How do currents move?
Winds are able to move the top 400 meters of the ocean creating surface ocean currents. Surface ocean currents form large circular patterns called gyres. Gyres flow clockwise in Northern Hemisphere oceans and counterclockwise in Southern Hemisphere oceans because of the Coriolis Effect.
density current A current that is produced by differences in density. Where a flow of sea water has a greater density than that surrounding it, the denser water will dive beneath the less dense water. The density of sea water is affected by temperature, salinity, and the content of suspended sediment.
- The water at the ocean surface is moved primarily by winds that blow in certain patterns because of the Earth's spin and the Coriolis Effect. Winds are able to move the top 400 meters of the ocean creating surface ocean currents. Surface ocean currents form large circular patterns called gyres.
- The force, called the "Coriolis effect," causes the direction of winds and ocean currents to be deflected. In the Northern Hemisphere, wind and currents are deflected toward the right, in the Southern Hemisphere they are deflected to the left.
- There are two main factors that make ocean water more or less dense than about 1027 kg/m3: the temperature of the water and the salinity of the water. Ocean water gets more dense as temperature goes down. So, the colder the water, the more dense it is. Increasing salinity also increases the density of sea water.
Density currents in nature are exemplified by those currents that flow along the bottom of oceans or lakes. Such subaqueous currents occur because some of the water in an ocean or lake is colder or saltier or contains more suspended sediment and, thus, is denser than the surrounding waters.
- Some ocean currents are set in motion by the wind. Differences in the density of water can also cause currents to form and move. Density is affected by temperature and salinity. Cold water or water with dissolved salts (higher salinity) is denser than warm water or water without dissolved salts (low or no salinity).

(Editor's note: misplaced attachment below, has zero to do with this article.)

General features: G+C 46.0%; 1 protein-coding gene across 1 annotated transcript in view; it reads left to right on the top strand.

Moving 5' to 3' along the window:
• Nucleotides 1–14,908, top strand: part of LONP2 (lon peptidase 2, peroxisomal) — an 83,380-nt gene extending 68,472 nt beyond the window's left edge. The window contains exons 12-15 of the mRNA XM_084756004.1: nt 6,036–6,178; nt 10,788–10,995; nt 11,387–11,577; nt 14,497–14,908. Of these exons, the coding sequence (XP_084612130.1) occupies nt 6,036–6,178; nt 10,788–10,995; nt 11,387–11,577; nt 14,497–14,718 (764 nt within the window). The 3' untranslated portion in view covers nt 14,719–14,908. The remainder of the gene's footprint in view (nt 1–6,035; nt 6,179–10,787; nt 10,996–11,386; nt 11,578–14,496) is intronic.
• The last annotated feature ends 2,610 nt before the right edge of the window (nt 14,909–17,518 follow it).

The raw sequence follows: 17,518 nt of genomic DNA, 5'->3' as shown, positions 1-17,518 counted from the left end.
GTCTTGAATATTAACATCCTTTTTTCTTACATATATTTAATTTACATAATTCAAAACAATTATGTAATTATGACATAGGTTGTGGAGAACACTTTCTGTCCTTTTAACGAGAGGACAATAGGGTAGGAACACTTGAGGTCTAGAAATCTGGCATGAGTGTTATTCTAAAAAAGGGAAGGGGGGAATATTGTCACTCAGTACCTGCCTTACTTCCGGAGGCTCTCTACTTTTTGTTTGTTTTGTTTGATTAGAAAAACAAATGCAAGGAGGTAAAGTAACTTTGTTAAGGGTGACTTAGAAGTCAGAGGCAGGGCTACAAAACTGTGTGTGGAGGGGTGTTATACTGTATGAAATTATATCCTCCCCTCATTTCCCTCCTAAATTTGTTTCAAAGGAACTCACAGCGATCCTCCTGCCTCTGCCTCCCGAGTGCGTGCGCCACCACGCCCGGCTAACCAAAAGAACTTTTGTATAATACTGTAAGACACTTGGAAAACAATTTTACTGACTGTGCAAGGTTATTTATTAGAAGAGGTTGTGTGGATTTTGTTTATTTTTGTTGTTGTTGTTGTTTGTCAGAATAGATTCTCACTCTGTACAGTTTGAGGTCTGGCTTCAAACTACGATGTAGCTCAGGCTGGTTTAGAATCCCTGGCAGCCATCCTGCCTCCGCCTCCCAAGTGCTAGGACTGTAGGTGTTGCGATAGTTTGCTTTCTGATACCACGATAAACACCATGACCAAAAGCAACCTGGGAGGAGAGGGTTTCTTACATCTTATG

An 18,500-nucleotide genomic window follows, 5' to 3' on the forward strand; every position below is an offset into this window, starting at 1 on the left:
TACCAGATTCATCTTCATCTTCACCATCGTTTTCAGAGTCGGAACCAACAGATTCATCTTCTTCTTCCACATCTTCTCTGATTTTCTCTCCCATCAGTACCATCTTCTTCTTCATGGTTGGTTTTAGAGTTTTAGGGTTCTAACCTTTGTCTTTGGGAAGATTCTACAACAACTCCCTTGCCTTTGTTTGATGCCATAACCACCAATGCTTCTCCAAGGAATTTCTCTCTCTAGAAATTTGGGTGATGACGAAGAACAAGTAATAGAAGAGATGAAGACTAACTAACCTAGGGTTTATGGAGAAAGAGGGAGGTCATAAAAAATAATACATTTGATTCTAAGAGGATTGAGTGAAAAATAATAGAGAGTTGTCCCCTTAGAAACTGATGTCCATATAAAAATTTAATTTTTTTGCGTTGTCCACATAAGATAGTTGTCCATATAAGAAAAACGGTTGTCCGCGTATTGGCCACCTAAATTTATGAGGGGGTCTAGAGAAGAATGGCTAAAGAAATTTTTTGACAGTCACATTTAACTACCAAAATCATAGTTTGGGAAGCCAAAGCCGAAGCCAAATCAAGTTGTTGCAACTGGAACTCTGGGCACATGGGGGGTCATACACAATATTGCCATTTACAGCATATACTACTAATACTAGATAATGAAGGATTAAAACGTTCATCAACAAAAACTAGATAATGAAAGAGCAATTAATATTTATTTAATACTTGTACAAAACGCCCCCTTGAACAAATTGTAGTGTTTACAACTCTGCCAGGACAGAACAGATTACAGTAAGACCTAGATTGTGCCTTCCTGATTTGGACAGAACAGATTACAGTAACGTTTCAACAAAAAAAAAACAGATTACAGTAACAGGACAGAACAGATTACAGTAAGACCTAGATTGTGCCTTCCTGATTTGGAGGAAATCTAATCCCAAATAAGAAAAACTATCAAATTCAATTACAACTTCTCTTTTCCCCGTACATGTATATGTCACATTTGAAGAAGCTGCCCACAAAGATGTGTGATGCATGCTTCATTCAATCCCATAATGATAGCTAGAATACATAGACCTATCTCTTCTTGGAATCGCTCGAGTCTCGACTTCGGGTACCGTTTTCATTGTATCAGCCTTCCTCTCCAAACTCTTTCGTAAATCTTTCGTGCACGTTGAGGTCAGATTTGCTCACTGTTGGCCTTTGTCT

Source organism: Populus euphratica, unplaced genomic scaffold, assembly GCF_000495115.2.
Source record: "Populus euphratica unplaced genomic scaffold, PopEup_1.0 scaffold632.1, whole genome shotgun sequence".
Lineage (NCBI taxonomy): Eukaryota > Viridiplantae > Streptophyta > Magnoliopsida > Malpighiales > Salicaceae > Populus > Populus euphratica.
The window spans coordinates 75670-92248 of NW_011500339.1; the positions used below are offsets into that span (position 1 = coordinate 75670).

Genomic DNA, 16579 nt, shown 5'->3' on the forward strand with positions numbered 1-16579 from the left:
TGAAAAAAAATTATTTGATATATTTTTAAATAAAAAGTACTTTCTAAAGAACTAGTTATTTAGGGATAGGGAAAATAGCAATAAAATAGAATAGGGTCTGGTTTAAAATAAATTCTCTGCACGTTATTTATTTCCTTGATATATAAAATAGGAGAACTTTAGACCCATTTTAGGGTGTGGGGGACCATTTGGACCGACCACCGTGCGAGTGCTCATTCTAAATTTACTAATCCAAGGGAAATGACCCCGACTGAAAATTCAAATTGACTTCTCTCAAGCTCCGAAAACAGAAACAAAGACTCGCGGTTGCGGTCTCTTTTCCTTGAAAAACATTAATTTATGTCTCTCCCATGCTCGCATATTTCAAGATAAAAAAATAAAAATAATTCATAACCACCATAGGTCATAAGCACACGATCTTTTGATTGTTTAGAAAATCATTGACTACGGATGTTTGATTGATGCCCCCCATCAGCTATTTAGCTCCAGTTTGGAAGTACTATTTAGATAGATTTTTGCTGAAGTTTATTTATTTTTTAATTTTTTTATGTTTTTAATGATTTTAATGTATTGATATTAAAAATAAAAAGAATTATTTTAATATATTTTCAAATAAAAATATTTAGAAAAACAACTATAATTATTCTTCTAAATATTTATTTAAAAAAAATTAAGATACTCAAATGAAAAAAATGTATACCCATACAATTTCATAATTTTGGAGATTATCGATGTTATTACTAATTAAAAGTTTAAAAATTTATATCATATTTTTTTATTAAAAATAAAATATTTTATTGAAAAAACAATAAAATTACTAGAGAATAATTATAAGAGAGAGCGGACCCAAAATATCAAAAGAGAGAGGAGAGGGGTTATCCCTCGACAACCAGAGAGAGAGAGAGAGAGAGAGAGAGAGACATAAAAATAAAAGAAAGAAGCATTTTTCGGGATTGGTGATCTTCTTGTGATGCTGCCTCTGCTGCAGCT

- Why are density currents important to marine life in the deep ocean ? Retain the oxygen absorbed at the surface layer, as well as the temperature, salinity, and density. -This increases the salinity of water left behind. Upwelling can also be caused by density currents.
- Winds are able to move the top 400 meters of the ocean creating surface ocean currents. Surface ocean currents form large circular patterns called gyres. Gyres flow clockwise in Northern Hemisphere oceans and counterclockwise in Southern Hemisphere oceans because of the Coriolis Effect.
Ocean currents can be generated by wind, density differences in water masses caused by temperature and salinity variations, gravity, and events such as earthquakes. Currents are cohesive streams of seawater that circulate through the ocean.
- There are two type of Ocean Currents:
- Surface Currents--Surface Circulation.
- Deep Water Currents--Thermohaline Circulation.
- Primary Forces--start the water moving.
- The primary forces are:
- Secondary Forces--influence where the currents flow.
- Solar heating cause water to expand.
- Figure 14.14: The Coriolis Effect causes winds and currents to form circular patterns. The direction that they spin depend on the hemisphere that they are in. Currents on the surface are determined by three major factors: the major overall global wind patterns, the rotation of the Earth, and the shape of ocean basins.
- B. Surface currents are controlled by three factors: global winds, the Coriolis effect, and continental deflections. surface create surface currents in the ocean. Different winds cause currents to flow in different directions.
Updated: 21st October 2019